Friday, July 25, 2008

Mental Whiplash

Thinking one is starting to play Evanescence's Fallen, and missing by one slot on the iPod, and accidentally playing Enya's Watermark.

(Yes, I have some Enya on my iPod, and not just on the Lord of the Rings soundtrack. Want to make something of it?)

Monday, July 21, 2008

Bad Actor, Smart Parent

Via's "Broadsheet" blog: Amanda Peet isn't as annoying as I thought. I may have to start categorizing her as "smart person, bad actor".

The issue? She smacked down Jenny McCarthy (okay, perhaps an instance of using an elephant gun on a mosquito) over the issue of childhood immunizations (McCarthy blames them for her son's autism). Peet apparently said that people who don't immunize their children are "parasites" because they're taking advantage of the fact that nearly everyone else has immunized their children. She has since apologized for the use of the "parasites" word, but hasn't backed off her basic point.

I believe that people who do not immunize their children are freeloaders (my choice of word is a little less nasty than "parasite" but perhaps meaner in terms of judging intentions) — they can only get away with this because the nasty diseases are kept at bay by everyone else being immunized. Yes, there are risks associated with immunizations (autism, though, has been shown again and again to not be one of them); but those risks are very small in absolute terms, and they're even smaller when compared to the alternative: if enough people don't vaccinate their kids (and "enough" may be as small a number as 15%), then we could easily see epidemics of diseases that we thought were conquered in the US during the 1950s.

I predict that within the next ten years, some hyper-crunchy (Waldorf or similar) no-one-here-is-immunized school will be laid low (or worse, wiped out) in a viral outbreak that would have been prevented by simple immunization. I just hope that that event will end this anti-immunization fad once and for all.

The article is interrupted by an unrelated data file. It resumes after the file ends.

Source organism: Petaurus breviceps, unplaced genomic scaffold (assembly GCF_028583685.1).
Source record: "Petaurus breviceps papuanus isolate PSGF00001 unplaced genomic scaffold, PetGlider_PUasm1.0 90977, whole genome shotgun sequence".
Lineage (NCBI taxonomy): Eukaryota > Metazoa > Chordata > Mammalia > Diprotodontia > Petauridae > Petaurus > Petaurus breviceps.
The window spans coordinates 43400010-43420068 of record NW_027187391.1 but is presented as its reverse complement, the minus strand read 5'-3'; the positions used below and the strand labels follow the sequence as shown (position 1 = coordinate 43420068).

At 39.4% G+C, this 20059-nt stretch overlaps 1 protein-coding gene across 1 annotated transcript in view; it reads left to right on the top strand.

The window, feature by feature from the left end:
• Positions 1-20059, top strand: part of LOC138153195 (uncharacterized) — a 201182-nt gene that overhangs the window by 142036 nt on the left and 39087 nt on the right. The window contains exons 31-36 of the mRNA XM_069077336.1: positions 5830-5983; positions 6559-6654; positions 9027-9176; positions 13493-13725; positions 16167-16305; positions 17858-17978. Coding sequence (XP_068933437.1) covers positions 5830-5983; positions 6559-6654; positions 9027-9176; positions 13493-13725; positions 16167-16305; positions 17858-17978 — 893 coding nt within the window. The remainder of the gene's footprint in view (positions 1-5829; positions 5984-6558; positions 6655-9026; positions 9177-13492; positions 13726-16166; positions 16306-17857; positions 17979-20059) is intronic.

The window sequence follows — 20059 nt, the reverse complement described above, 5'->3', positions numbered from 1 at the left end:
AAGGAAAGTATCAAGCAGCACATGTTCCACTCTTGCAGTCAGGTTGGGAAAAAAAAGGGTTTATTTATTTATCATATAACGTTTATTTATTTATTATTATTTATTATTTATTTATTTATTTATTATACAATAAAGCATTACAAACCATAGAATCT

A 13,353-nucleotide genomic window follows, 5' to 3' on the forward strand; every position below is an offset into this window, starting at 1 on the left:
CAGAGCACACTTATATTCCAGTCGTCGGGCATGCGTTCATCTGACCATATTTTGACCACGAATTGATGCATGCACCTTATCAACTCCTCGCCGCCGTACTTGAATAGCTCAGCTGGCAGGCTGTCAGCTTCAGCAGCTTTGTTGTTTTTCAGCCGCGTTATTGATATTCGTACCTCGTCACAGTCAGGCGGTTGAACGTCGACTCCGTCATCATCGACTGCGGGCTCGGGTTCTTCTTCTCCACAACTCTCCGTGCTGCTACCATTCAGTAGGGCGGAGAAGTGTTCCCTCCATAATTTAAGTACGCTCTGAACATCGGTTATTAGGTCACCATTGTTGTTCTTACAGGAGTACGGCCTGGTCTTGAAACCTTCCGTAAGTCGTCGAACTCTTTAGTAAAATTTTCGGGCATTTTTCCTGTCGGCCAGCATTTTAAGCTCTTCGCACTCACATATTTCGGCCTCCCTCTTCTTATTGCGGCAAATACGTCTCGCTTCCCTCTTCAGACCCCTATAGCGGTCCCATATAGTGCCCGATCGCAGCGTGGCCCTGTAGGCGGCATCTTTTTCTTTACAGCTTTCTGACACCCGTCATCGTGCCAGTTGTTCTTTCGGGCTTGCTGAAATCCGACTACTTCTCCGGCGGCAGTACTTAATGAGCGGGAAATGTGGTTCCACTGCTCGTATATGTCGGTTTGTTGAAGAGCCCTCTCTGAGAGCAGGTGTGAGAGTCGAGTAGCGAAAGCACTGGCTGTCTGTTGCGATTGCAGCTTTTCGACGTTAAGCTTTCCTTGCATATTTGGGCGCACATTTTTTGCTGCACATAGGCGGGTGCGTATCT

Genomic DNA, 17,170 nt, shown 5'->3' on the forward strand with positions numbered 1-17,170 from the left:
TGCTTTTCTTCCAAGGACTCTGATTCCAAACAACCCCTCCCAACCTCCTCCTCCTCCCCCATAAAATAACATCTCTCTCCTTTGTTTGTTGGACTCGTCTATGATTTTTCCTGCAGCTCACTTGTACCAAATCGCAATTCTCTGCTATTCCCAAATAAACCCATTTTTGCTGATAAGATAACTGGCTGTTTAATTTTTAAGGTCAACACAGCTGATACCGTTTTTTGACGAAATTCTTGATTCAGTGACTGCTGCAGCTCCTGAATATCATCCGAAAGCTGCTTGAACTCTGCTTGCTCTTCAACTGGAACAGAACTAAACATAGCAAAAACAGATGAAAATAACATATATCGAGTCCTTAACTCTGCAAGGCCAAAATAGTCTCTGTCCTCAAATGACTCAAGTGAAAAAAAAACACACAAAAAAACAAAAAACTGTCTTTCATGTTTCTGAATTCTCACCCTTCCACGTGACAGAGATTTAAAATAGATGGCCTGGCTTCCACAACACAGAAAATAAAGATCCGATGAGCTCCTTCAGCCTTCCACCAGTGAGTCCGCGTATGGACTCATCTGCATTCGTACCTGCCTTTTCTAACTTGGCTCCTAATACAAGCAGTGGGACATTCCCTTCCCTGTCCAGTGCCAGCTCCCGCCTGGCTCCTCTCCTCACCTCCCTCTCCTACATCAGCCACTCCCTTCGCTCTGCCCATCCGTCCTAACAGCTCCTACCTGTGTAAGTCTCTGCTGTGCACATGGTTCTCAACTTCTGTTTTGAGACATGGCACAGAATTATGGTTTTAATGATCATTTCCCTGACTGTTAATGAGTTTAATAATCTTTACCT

Saturday, July 12, 2008

Oral History of the Internet

Vanity Fair has a big article with interview snippets from Internet luminaries from the 1950s through the 2000s: "How the Web Was Won".

They talk to a lot of the obvious (to geeks) people like Vint Cerf and Paul Baran, so they clearly did their homework. I just wish someone had mentioned Jon Postel and W. Richard Stevens.

My favorite quote from the article:

Marc Andreessen:When Al Gore says that he created the Internet, he means that he funded these four national supercomputing centers. Federal funding was critical. I tease my libertarian friends—they all think the Internet is the greatest thing. And I’m like, Yeah, thanks to government funding.

Friday, July 04, 2008

I Always Wondered About Jesse's Collection of Little Shoes...

Jesse Helms is finally dead. And good riddance.

For those of you who don't know the reference in the title, please go listen to Bill Hicks — the good stuff is about 01:50 to 02:50.